OUTing the Past is an international celebration of LGBT+ history that takes place throughout the year, and across the world. In the UK, events most often take place during February (LGBT History Month UK) and culminate in a Conference and Gathering.
William Shakespeare is one of the four ‘faces’ of this year's festival and to celebrate, we had the honour of hosting a series of short talks exploring LGBT+ history in relation to Shakespeare, play writing, and the museum industry at the Shakespeare Centre here in Stratford-upon-Avon.
We welcomed Dan Vo, a museum queer heritage consultant and freelancer who founded the award-winning volunteer-led LGBTQ+ tours at the Victoria and Albert museum in 2015. Dan discussed the evidence of queer lives that exist across place, time and culture. In some cases it may have been hidden, and in others perhaps overlooked, but applying the queer lens to any museum collection can yield rich returns for those who choose to look between the lines and in the margins.
Cheryl Morgan looked at the literary figure of "Sardanapulus" in ancient texts, archaeology, and Lord Byron's play of the same name to show how our ideas of what makes a "real man" have changed down the centuries, and the different cultural and personal attitudes that exist towards same-sex relationships and effeminacy.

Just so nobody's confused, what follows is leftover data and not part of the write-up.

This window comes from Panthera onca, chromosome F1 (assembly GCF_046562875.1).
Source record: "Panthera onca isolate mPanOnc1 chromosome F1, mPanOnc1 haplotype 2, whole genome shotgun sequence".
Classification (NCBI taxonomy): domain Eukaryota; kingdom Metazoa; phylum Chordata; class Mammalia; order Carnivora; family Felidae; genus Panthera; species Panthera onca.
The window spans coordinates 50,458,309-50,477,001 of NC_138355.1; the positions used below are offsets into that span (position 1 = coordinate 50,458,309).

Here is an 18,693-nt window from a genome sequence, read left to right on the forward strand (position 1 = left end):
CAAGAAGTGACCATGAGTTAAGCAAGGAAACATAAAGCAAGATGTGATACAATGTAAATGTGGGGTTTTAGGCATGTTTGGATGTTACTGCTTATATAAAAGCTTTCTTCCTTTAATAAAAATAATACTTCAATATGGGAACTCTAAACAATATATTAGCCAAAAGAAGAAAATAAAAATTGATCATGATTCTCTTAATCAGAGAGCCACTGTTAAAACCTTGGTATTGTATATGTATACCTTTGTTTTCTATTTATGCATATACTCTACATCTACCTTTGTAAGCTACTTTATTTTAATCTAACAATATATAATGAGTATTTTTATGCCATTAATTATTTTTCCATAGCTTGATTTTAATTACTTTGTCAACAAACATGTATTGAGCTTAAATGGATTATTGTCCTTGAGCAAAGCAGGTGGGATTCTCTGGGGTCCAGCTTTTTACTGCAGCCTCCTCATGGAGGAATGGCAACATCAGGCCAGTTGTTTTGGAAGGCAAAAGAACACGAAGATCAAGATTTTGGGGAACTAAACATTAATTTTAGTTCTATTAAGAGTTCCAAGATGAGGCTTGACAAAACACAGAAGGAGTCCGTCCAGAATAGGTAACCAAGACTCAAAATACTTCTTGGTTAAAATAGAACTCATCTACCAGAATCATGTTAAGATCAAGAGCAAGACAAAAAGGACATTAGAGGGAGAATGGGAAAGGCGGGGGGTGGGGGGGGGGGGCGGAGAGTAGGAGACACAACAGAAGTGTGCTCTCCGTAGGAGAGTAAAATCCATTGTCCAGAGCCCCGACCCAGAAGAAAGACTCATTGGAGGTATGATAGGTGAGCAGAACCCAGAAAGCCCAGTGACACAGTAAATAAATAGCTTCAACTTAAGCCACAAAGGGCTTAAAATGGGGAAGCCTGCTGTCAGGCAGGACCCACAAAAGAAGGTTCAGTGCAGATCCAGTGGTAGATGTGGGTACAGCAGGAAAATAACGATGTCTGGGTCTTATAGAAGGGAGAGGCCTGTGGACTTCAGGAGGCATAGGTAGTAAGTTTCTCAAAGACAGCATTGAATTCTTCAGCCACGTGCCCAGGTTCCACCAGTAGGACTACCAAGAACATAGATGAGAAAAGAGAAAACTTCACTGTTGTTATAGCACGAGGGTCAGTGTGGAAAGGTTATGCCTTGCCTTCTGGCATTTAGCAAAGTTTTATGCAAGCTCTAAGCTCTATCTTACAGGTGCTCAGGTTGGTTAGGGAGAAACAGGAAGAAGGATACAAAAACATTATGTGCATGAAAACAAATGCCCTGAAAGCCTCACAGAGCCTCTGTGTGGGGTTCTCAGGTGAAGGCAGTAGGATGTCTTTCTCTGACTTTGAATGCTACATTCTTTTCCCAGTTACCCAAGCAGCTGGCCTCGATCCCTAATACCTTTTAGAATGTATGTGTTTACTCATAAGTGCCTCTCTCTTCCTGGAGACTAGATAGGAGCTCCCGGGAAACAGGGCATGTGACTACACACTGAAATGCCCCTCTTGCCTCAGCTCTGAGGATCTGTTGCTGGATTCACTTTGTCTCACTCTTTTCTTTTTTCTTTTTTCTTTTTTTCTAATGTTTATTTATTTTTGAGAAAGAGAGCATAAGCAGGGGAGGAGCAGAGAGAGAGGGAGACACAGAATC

Jane Traies explored the story of Caroline Spurgeon, a leading Shakespeare scholar of the 20th century, who was the first woman in the UK to become a Professor of English Literature.
We considered the relationship between archives and queer history with Jessica Heath, using the work undertaken as part of her placement for archive studies. Trudy Howson, LGBT Poet Laureate 2016-19, then treated us to a reading of her work. Trudy talked about what it means to her to be LGBT Poet Laureate and shared her poetic inspirations with us.
In our closing event, Paul Edmondson was joined by author Luke Turner in a discussion about the bisexual voices of Shakespeare's sonnets. Ever dazzling and intense, and resonating as deeply personal poems, Shakespeare’s Sonnets nevertheless seem trapped by long-held critical and narrative assumptions. Paul and Luke considered how we might instead recognise the poems’ many-sided genders and sexualities, to set them free in our time and culture and reclaim the bisexual experience from the past and how we write about it today.
During the day, we were pleased to display items from the Shakespeare Birthplace Trust’s museum, library and archives that relate to LGBT+ history. We also shared copies of a new Proud Shakespeare research guide, which collates these items as a reference for researchers.